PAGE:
Destroying all conventional notions, innovations in payments are now mainstream and Fintech, while still in its early stages, is clearly the next wave. In sync with this, our 2021 plans at Crayon Data will center around connecting the two sides of the digital marketplace: merchants and consumers. We are aiming to work closely with more banks and digital wallets to place ourselves at the heart of the fintech ecosystem said Suresh Shankar, founder and CEO, Crayon Data, in conversation with Elets News Network (ENN).
- The outbreak of covid-19 has brought several significant changes across industries. What changes and challenges did you witness in the leadership role and how did you handle them?
Start-ups are fundamentallydriven by people and depend heavily on interaction. The need for clear communication and collaboration is now higher than ever before. And remote working makes all of this more difficult.
While aspiration and ambition are great, in a crisis execution and speed take precedence. Survival becomes the most important priority. As leaders of the company, we changed our frame-of-mind and had to think long term. We asked ourselves, how can we thrive in the new world? What will change and how should we adapt as a result of that?
We conducted an exercise we called “Re-imagine Crayon” to analyze how we can better position ourselves in a post-pandemic world. And with that came a slew of activities and a strategic refocus of our product and propositions.
Back in April 2020 I wrote a blog about a piece of advice I’vetried to follow since: character is destiny. In a world where there is no playbook to follow, one’s future, or destiny, is determined by one’s own inner character. Living by that advice, I have sworn to lead by example; to be out in frontline of everything,right beside my employees.
- Crayon completed 8 years of its operational journey in June 2020. What major accomplishments did you see in the last year?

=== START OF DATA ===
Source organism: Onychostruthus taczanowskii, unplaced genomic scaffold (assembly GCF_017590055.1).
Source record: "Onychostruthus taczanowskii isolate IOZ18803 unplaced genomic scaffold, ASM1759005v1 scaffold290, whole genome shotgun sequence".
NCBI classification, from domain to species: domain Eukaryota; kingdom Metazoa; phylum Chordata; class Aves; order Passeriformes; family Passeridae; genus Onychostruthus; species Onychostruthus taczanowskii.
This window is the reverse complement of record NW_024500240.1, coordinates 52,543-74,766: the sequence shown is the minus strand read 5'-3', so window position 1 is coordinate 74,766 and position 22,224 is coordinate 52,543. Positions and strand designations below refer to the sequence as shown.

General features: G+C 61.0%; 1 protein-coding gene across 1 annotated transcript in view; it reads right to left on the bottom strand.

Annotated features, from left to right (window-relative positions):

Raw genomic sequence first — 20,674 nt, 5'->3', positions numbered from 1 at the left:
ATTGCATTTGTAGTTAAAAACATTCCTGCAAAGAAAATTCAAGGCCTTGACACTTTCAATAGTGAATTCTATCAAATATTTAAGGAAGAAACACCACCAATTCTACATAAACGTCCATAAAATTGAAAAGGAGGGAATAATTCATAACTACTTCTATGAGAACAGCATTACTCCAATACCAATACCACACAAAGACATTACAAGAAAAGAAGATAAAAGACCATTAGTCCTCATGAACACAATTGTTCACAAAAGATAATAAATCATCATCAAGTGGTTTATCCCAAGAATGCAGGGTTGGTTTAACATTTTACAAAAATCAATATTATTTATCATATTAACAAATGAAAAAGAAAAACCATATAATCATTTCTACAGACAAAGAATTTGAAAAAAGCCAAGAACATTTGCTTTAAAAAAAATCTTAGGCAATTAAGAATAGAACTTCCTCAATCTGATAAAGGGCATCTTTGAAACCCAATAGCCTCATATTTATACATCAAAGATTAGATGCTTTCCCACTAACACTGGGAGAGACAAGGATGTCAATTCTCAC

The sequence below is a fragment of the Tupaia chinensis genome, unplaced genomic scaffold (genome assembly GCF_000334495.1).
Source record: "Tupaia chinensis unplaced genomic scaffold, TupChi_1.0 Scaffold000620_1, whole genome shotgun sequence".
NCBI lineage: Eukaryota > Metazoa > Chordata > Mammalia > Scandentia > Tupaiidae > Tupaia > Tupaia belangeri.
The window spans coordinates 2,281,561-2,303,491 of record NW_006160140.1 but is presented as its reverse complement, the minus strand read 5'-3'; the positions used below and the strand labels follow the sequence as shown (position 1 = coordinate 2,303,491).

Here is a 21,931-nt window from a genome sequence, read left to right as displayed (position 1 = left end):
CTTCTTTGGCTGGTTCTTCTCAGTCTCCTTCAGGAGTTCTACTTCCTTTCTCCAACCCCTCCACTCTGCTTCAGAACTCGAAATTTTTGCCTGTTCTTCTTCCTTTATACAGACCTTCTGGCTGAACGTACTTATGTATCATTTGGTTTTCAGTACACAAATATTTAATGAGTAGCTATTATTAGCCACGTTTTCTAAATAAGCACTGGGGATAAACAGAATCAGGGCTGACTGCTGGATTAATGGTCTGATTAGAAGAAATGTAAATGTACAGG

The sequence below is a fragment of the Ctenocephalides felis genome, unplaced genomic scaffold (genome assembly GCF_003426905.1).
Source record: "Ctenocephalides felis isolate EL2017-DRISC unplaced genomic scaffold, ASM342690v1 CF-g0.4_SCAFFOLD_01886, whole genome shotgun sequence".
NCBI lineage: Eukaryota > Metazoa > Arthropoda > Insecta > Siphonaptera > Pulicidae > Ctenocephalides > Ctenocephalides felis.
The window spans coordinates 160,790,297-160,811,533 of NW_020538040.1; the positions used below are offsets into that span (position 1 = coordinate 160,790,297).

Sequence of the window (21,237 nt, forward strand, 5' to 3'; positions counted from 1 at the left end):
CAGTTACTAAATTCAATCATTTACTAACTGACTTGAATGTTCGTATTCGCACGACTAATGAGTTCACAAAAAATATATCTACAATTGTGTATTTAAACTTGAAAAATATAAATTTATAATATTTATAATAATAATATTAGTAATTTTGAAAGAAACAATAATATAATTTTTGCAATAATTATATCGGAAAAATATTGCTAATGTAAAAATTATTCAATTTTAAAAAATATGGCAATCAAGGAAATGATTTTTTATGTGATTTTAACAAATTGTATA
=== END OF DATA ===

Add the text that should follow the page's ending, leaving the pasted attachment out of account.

2020 has been good to Crayon. While it has been a year of major ups and downs for the world, I’m proud to say we’ve weathered the storm fairly well at Crayon. We added new logos, renewed our clients and signed one of our longest tenured contracts ever. We grew 65% in annual recurring revenue and almost 25% in revenue.
The “Re-imagine Crayon” exercise also set us up for some profound changes in the way we run our company. Recognizing that the new world is going to be largely digital, we kickstarted initiatives to digitize our sales processes and collaterals. We refreshed both our corporate Crayon Data brand, as well as our product brand, maya.ai. The exercise sharpened our company’s positioning to become more relevant to our clients and prospects.
We’ve also identified new pillars where our AI capabilities can help our clients (beyond the personalization space). This is an exciting opportunity for us to expand on one-step adjacencies from our core capabilities and serve a much larger market while still remaining in the banking and financial services verticals.
- You started as a big data and analytics company. Are you planning any expansion in 2021?
In a start-up you always want to be thinking about where you are headed. When I started my first venture, RedPill Analytics in 2000, analytics wasn’t even a thing. But I eventually sold the company to IBM in 2009. Similarly, big data and analytics wasn’tthriving when Crayon started, but it blew up in 2017.
While we need to execute for today, we’re constantly thinking about the trends coming our way. Scott Galloway recently wrote about how the reduction of choice will be the biggest driver of shareholder value in the next decade. Unlike the previous decade where technologies that increased choice unlocked shareholder value, we’ve now reached a staggering realization that more choice is not a good thing. Crayon is dedicated to just that. To drive relevance by providing consumers with 4 to 5 highly personalized choices. And to help enterprises unlock the value of two-sided, personalized digital marketplaces with our AI and big data capabilities.